Larry Ribstein


Professor of Law, University of Illinois College of Law

11 responses to The NYT on why law school is expensive


    My impression may be incorrect, but it seems to me that competition is not only with ABA standards, but also with law schools themselves, such that removing regulations associated with the ABA would do nothing to reduce the large number of applications law schools receive every year.

    Isn’t it true that law schools would continue to charge $40-65,000 a year EVEN IF regulatory standards were removed from the ABA? Law schools, which routinely admit around 150 students a year, receive about 900-1200 applications annually. With those numbers, they can charge whatever they want. The demand for legal education, in other words, is EXTREMELY HIGH.

    The problem, of course, is endemic. People believe that going to college is mandatory. So, they shell out around $100,000 for a B.A. in philosophy. Upon receiving his degree, however, the student realizes that he has not been trained with ANY useful skills. So, the next logical step is graduate school, and LAW, for most kids with degrees in the “soft sciences,” is the only realistic option.

    Kids have to realize that getting a liberal arts education does not give you any useful skills. If you want useful skills, then you should go to trade school, and learn how to become a plumber, an electrician, or a builder of homes. Now, that is not to say that receiving a liberal education at a four-year university is not valuable, because it is, but I don’t think students value it for the right reasons.


      But you wouldn’t have as many people willing to shell out that 100K if they could become a lawyer by way of an apprentice program, for example.

      Perhaps we will see more like the solicitor/barrister-type distinctions as in the UK, though not quite so dramatic. A solicitor could be trained via apprentice-type programs. No-one who wants to do day-to-day real estate, family law, employment law, med mal law, trust and estate, tax, etc. needs the full scope of legal theory training. Reserve the legal theory stuff for the litigators (or, if you wish, let law schools focus on corporate, litigation, administrative).

      As a senior litigation law partner, over the past 5 years we’ve rapidly outsourced more and more to tech advisors, document search firms, copy services, corporate filing specialists, etc.

      The harder stuff the clients value are taking a good deposition, figuring out the strategy for a case, getting the details of a complex license/contract correct, negotiating the best settlement terms, identifying the key “gotcha” documents, selecting the right experts, quality briefing, and getting the procedural stuff right (jurisdiction/venue). You just can’t get that value out of the average law grad, and quite frankly, there have been some people who have been in the field for 5 years or more who have billed the cumulative 10k hours who just don’t “have it.” More and more, you need to intimately know your client’s business and give them guidance in areas where maybe they didn’t even spot the potential issues or implications. That is why you see such a split in the salaries. If the clients want you, you can command high fees and feed a solid team. If you are good, but not outstanding, you max out in the 250-400k range in the big cities (or are excellent in-house counsel). Everyone else with years of experience who are not in non-profit hovers in the 50-120K range, which is a nice salary, but you still have to bill @200 bucks an hour if you hope to meet that and pay the rent, malpractice insurance, health insurance, office, secretary, etc. etc.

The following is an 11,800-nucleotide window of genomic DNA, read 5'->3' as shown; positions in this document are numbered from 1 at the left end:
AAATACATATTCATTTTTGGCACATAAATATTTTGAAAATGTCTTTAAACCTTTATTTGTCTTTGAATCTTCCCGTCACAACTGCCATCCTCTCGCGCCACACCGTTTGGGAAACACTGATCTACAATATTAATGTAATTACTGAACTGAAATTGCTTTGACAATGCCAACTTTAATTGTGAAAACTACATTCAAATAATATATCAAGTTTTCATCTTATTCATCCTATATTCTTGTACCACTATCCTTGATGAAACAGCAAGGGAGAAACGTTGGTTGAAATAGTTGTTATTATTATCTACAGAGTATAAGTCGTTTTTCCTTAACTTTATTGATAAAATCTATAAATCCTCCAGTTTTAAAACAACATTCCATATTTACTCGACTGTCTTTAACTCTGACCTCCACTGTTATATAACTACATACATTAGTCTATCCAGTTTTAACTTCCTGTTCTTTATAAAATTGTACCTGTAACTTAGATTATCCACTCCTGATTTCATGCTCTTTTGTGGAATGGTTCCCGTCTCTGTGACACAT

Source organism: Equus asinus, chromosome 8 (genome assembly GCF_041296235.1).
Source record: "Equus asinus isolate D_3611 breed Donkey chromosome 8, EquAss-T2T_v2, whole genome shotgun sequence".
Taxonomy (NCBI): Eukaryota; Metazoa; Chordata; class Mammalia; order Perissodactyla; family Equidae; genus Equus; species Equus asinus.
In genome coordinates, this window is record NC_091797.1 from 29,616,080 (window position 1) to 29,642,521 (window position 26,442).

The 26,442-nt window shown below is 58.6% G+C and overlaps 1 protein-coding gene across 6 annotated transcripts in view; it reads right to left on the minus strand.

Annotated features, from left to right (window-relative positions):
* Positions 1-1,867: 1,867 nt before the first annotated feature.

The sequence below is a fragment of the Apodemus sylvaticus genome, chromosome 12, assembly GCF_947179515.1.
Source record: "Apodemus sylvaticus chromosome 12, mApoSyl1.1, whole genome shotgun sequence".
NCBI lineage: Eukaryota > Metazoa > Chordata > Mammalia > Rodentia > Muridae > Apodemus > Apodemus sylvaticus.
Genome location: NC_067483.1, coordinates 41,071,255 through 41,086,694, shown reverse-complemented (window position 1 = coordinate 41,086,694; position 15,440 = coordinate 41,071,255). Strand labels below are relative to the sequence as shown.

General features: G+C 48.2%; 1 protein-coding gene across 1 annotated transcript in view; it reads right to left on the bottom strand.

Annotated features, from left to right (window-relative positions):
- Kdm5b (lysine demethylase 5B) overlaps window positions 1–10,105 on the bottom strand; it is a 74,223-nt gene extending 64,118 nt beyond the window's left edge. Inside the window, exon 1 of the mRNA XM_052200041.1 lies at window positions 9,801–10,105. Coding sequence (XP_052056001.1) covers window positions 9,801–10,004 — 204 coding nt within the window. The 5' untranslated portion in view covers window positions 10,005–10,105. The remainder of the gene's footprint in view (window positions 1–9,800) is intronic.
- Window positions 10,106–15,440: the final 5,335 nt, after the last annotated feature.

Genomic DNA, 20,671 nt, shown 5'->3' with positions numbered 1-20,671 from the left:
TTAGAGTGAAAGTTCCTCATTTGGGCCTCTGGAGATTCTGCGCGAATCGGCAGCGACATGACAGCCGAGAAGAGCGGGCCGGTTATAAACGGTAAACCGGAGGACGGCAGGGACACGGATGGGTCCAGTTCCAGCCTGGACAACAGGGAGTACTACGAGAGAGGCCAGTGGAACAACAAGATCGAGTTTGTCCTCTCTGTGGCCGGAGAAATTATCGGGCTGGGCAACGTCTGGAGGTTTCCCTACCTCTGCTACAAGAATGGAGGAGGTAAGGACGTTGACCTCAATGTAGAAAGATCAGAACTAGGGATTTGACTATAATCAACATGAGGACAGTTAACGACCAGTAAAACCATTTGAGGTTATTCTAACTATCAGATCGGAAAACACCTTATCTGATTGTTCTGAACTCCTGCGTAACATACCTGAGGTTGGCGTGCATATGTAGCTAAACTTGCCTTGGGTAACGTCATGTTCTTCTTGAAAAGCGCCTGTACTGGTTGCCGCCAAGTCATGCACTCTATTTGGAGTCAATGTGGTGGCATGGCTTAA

But there are places where people can do this now.California and NY, for example, have alternative routes to the practice. Why aren’t people taking advantage of them?


    Some part of this has to rest on how broad the required expertise is for a JD. It’s like insisting that for someone to get a science PhD, they have to qualify in physics, biology, chemistry and astronomy. It is time to start forking into discrete disciplines. A transactional lawyer doesn’t need to know what a litigator needs to know. A bankruptcy lawyer doesn’t need to know what a real estate lawyer needs to know. Yet all of them have to pass all four parts of the bar.


    The failure by the legal academy to recognize this reality may well contribute to its collapse.

    Is there any rational basis for the outrageous cost of law school tuition? Not by any measure.

    There are currently billions of dollars in defaulted law school tuition loans, much of it guaranteed by the federal government. At the same time, the number of law school graduates obtaining meaningful employment continues to plummet, while law schools continue to raise tuition and increase the number of seats for law students. Even as the number of jobs for recent law school graduates continue to plummet, starting salaries for lawyers are also on the decline to the point that recent graduates cannot afford to amortize their student loans and provide themselves with food, clothes and shelter.

    In a classic game of passing the buck, the law schools blame the ABA for imposing costly requirements, law school professors disclaim any responsibility, claiming that to attribute blame to them is akin to blaming the proliferation of roaches because of the ban on DDT is akin to blaming the roaches, as Professor Ribstein suggests. They also claim that the high cost of legal education is due to outmoded guild rules and that law firms need to justify high hourly rates to pay for recent graduates. Law firms blame the schools because new associates need to earn enough to pay for their student loans. Law firm clients are saying “whoa, this is none of our business; we’re not paying for training first and second year associates.”

    This whole Alphone and Gaston thing is slowly crumbling, while nobody seems to be paying attention, as unregulated providers of legal services, not having even attended law schools or having been admitted to any bar, are gaining significant market share.

    The entire existing eco structure is simply crumbling before our very eyes.

    In the end, I am seeing both some real merit in the notion of deregulating the profession and, in point of fact, the market is now creating this deregulation, as I describe in